What does a fixed-term mortgage mean?
A fixed-term mortgage refers to a mortgage deal where the interest rate is fixed for a set number of years, known as the ‘initial term’. The rate will remain unchanged throughout that term, as will the monthly repayments, so borrowers know exactly what their mortgage outgoings will be and can budget accordingly.
How does a fixed-rate mortgage work?
Given that fixed-rate mortgages are exactly as the name implies – mortgages with a fixed interest rate – it’s thankfully a very simple process. Firstly, choose the initial term that’s right for you and you can then shop around for the best accompanying mortgage rates, after which your lender will tell you the expected repayments throughout the initial term.
Crucially, the rate and your subsequent repayments won’t change, no matter what happens to interest rates at large. This means that, if the European Central Bank were to increase the base rate during the fixed term of your mortgage, your rate wouldn’t be impacted (though likewise, if the rate were to be lowered, your rate wouldn’t drop in kind).
For how long can you get a fixed-rate mortgage?
Initial terms typically range from 2 to 30 years. 3 to 5 years are the most common, but the 30-year options will allow you to fix both your rate and your repayments for a decade.
It’s important to note that this only comprises the initial term of your mortgage. Standard mortgage terms can be upwards of 35 years or more, with only the first few years being fixed (though you can still remortgage and bring the overall term down, as is the case with all mortgage deals).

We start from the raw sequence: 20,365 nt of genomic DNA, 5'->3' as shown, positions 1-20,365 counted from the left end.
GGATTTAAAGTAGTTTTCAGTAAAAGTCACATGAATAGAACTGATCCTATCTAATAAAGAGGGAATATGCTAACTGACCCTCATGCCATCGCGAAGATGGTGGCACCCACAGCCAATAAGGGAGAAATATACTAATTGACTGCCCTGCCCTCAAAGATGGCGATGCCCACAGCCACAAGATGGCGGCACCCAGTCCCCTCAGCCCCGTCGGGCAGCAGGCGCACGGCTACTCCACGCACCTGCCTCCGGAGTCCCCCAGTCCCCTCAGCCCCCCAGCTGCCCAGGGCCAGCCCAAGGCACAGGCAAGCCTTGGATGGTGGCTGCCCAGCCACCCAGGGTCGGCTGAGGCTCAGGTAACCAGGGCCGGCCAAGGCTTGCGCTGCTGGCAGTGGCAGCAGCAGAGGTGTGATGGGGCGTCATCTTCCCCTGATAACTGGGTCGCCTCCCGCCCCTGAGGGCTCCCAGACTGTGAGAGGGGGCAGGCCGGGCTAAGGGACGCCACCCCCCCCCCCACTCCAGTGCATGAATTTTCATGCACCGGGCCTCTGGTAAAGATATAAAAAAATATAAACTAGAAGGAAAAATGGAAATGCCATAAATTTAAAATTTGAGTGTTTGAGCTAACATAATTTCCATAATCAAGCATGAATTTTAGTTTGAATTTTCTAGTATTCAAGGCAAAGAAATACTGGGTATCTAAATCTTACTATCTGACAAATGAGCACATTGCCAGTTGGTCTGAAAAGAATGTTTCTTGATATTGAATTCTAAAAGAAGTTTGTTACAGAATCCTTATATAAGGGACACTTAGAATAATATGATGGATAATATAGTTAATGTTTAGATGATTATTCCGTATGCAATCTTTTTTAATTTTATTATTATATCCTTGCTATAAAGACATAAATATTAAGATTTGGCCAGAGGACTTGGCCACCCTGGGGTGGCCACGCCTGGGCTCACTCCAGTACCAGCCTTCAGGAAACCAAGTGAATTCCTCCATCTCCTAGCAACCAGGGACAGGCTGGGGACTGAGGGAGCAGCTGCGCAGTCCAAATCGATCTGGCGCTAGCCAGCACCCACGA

Should you fix your mortgage for 2, 3, 5 or 10+ years?
Knowing which option to go for isn’t always an easy decision, with a lot of it coming down to rate. 2-year fixed mortgages are traditionally the standard offering and usually boast the best mortgage rates, though the unpredictability of recent years means some borrowers may like to seek longer-term deals instead. 3, 5 and 10+-year mortgages offer longer repayment certainty, although given that longer terms typically result in higher mortgage rates, they’re usually more expensive.
However, there’s risk on either side of the scale. Opt for a 2-year deal and, if interest rates are substantially higher at the end of those 2 years, you’ll instantly be faced with far higher repayments, as opposed to with a longer-term deal which would of course protect you against those higher repayments for much longer. If the opposite were to happen and interest rates fell, you’d be able to benefit from those lower repayments far more quickly if you were on a 2-year deal, whereas those committed for 10 years could end up paying far more in interest than they’d otherwise have to.
As a result, some borrowers may like to go for the middle ground. 3 or 5-year deals offer a good compromise by protecting you from interest rate rises, whilst not locking you in for too long should rates go down.
Ultimately, it’s all about balancing the risks and factoring in your circumstances, preferences and budget to decide which term works best for you. This is also where the expertise of a broker like NFP can be invaluable, as they’ll be able to go into more detail and help you decide on the mortgage option that perfectly aligns with your needs.
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